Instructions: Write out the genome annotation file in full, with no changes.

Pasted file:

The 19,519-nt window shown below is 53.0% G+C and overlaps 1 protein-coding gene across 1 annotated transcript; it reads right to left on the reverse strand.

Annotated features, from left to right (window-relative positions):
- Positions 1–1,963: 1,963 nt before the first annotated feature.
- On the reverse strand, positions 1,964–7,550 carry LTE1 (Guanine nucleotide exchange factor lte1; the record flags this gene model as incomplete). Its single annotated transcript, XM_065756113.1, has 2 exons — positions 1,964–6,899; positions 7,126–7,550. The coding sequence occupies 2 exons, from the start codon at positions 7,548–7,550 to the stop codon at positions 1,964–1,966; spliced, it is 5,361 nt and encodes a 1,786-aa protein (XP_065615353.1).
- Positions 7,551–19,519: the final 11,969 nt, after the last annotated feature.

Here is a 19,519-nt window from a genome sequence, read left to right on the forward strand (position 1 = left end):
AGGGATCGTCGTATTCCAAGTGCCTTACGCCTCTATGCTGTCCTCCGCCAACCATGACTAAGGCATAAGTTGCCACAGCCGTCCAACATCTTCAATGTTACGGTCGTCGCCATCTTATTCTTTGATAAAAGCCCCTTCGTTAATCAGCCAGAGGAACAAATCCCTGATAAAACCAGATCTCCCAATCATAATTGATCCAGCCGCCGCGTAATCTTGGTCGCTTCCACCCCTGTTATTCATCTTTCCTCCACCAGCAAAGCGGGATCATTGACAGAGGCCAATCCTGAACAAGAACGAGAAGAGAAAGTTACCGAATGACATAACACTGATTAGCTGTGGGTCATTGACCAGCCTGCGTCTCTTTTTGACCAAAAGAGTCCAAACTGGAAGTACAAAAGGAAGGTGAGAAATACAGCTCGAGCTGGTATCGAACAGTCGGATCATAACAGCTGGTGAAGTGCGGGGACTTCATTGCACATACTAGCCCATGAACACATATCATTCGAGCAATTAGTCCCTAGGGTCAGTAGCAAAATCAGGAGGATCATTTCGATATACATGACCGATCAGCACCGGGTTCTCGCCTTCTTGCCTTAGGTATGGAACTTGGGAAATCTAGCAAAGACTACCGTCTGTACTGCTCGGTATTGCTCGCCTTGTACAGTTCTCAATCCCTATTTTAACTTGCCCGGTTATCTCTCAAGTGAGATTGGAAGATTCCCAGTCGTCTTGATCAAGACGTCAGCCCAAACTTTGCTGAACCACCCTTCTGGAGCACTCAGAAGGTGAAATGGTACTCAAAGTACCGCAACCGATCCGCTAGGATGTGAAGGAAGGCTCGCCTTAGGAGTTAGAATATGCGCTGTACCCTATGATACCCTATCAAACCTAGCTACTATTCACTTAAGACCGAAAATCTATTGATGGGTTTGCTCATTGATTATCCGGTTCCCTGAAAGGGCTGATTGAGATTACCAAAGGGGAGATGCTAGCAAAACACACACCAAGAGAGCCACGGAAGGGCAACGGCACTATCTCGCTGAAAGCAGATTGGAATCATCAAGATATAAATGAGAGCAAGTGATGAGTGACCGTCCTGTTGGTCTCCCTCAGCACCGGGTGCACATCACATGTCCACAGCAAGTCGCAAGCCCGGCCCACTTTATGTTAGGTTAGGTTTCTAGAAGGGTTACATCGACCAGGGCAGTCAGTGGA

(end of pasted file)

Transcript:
The 19,519-nt window shown below is 53.0% G+C and overlaps 1 protein-coding gene across 1 annotated transcript; it reads right to left on the reverse strand.

Annotated features, from left to right (window-relative positions):
- Positions 1–1,963: 1,963 nt before the first annotated feature.
- On the reverse strand, positions 1,964–7,550 carry LTE1 (Guanine nucleotide exchange factor lte1; the record flags this gene model as incomplete). Its single annotated transcript, XM_065756113.1, has 2 exons — positions 1,964–6,899; positions 7,126–7,550. The coding sequence occupies 2 exons, from the start codon at positions 7,548–7,550 to the stop codon at positions 1,964–1,966; spliced, it is 5,361 nt and encodes a 1,786-aa protein (XP_065615353.1).
- Positions 7,551–19,519: the final 11,969 nt, after the last annotated feature.

Here is a 19,519-nt window from a genome sequence, read left to right on the forward strand (position 1 = left end):
AGGGATCGTCGTATTCCAAGTGCCTTACGCCTCTATGCTGTCCTCCGCCAACCATGACTAAGGCATAAGTTGCCACAGCCGTCCAACATCTTCAATGTTACGGTCGTCGCCATCTTATTCTTTGATAAAAGCCCCTTCGTTAATCAGCCAGAGGAACAAATCCCTGATAAAACCAGATCTCCCAATCATAATTGATCCAGCCGCCGCGTAATCTTGGTCGCTTCCACCCCTGTTATTCATCTTTCCTCCACCAGCAAAGCGGGATCATTGACAGAGGCCAATCCTGAACAAGAACGAGAAGAGAAAGTTACCGAATGACATAACACTGATTAGCTGTGGGTCATTGACCAGCCTGCGTCTCTTTTTGACCAAAAGAGTCCAAACTGGAAGTACAAAAGGAAGGTGAGAAATACAGCTCGAGCTGGTATCGAACAGTCGGATCATAACAGCTGGTGAAGTGCGGGGACTTCATTGCACATACTAGCCCATGAACACATATCATTCGAGCAATTAGTCCCTAGGGTCAGTAGCAAAATCAGGAGGATCATTTCGATATACATGACCGATCAGCACCGGGTTCTCGCCTTCTTGCCTTAGGTATGGAACTTGGGAAATCTAGCAAAGACTACCGTCTGTACTGCTCGGTATTGCTCGCCTTGTACAGTTCTCAATCCCTATTTTAACTTGCCCGGTTATCTCTCAAGTGAGATTGGAAGATTCCCAGTCGTCTTGATCAAGACGTCAGCCCAAACTTTGCTGAACCACCCTTCTGGAGCACTCAGAAGGTGAAATGGTACTCAAAGTACCGCAACCGATCCGCTAGGATGTGAAGGAAGGCTCGCCTTAGGAGTTAGAATATGCGCTGTACCCTATGATACCCTATCAAACCTAGCTACTATTCACTTAAGACCGAAAATCTATTGATGGGTTTGCTCATTGATTATCCGGTTCCCTGAAAGGGCTGATTGAGATTACCAAAGGGGAGATGCTAGCAAAACACACACCAAGAGAGCCACGGAAGGGCAACGGCACTATCTCGCTGAAAGCAGATTGGAATCATCAAGATATAAATGAGAGCAAGTGATGAGTGACCGTCCTGTTGGTCTCCCTCAGCACCGGGTGCACATCACATGTCCACAGCAAGTCGCAAGCCCGGCCCACTTTATGTTAGGTTAGGTTTCTAGAAGGGTTACATCGACCAGGGCAGTCAGTGGA